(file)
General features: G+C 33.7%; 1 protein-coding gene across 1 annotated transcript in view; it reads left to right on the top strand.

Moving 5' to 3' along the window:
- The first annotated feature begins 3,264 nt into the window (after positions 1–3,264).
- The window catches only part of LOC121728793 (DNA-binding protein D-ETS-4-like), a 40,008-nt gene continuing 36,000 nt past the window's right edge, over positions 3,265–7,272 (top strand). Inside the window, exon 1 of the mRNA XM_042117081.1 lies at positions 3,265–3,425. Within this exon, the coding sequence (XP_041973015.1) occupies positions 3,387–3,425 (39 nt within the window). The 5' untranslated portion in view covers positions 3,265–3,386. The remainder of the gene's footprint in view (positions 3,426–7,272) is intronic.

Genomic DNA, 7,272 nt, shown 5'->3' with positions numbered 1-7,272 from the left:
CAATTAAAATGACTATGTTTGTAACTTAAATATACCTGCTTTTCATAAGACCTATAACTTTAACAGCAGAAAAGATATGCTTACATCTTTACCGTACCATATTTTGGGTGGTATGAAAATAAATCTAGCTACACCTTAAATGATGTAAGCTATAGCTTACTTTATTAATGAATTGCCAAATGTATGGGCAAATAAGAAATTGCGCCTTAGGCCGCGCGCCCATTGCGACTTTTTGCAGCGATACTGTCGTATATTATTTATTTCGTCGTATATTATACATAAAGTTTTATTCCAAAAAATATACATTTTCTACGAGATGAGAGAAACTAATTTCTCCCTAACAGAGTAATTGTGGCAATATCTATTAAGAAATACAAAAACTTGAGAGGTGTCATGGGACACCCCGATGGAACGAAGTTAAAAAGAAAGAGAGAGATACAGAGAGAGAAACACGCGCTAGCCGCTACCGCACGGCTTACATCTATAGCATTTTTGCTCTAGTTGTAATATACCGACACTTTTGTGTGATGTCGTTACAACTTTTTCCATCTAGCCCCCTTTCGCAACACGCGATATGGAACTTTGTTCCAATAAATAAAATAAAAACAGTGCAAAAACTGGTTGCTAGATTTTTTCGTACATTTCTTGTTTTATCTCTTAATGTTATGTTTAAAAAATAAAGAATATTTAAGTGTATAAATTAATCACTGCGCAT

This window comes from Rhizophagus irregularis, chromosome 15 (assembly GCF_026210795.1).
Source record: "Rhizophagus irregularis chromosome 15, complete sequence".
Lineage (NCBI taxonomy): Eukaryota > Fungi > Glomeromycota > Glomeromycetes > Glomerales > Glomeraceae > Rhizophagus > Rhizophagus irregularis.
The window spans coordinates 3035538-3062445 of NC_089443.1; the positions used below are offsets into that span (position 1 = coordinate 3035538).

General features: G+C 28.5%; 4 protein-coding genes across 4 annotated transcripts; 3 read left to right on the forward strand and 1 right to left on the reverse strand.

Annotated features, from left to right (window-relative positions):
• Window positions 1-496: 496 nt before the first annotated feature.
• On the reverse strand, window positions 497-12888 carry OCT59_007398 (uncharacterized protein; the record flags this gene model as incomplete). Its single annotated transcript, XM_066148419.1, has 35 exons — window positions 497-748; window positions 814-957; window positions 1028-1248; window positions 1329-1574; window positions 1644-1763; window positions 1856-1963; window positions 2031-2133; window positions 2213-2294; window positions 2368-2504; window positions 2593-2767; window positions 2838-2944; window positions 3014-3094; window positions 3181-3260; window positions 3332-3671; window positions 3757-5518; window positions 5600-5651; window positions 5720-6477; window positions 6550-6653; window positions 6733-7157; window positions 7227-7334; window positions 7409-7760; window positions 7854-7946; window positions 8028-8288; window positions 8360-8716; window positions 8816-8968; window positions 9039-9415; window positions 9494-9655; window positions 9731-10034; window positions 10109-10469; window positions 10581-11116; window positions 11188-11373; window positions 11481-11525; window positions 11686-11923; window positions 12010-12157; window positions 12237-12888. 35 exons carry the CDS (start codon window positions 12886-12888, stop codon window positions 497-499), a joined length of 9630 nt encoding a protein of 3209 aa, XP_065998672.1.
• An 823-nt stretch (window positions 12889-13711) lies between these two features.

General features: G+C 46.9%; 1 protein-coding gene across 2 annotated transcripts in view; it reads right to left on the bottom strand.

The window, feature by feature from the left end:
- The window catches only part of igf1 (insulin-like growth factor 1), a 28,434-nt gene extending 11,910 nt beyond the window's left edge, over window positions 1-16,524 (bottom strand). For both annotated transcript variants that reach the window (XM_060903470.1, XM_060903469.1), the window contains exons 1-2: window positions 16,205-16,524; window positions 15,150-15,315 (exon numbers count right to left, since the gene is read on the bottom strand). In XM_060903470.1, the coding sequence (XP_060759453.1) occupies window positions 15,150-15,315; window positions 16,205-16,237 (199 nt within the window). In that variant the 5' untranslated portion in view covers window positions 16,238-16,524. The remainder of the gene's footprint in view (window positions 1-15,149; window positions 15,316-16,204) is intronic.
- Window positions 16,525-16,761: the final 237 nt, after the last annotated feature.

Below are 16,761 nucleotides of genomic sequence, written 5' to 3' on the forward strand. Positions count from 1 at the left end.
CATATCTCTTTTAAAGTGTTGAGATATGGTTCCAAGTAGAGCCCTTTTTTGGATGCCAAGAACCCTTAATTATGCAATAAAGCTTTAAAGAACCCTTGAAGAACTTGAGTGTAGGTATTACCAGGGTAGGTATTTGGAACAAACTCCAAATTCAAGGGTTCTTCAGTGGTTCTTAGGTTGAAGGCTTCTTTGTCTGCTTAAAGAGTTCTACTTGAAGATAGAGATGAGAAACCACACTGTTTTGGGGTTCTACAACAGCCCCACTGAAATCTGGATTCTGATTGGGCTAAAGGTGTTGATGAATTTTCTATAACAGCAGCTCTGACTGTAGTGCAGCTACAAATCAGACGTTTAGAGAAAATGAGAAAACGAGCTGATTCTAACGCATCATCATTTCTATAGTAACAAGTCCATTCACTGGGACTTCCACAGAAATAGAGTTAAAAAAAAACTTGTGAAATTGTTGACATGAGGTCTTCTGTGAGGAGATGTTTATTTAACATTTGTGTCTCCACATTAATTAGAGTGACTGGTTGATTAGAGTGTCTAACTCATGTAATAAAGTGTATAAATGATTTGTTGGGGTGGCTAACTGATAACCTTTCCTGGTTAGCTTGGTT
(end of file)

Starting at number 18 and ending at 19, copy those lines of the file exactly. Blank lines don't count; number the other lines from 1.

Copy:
- The window catches only part of igf1 (insulin-like growth factor 1), a 28,434-nt gene extending 11,910 nt beyond the window's left edge, over window positions 1-16,524 (bottom strand). For both annotated transcript variants that reach the window (XM_060903470.1, XM_060903469.1), the window contains exons 1-2: window positions 16,205-16,524; window positions 15,150-15,315 (exon numbers count right to left, since the gene is read on the bottom strand). In XM_060903470.1, the coding sequence (XP_060759453.1) occupies window positions 15,150-15,315; window positions 16,205-16,237 (199 nt within the window). In that variant the 5' untranslated portion in view covers window positions 16,238-16,524. The remainder of the gene's footprint in view (window positions 1-15,149; window positions 15,316-16,204) is intronic.
- Window positions 16,525-16,761: the final 237 nt, after the last annotated feature.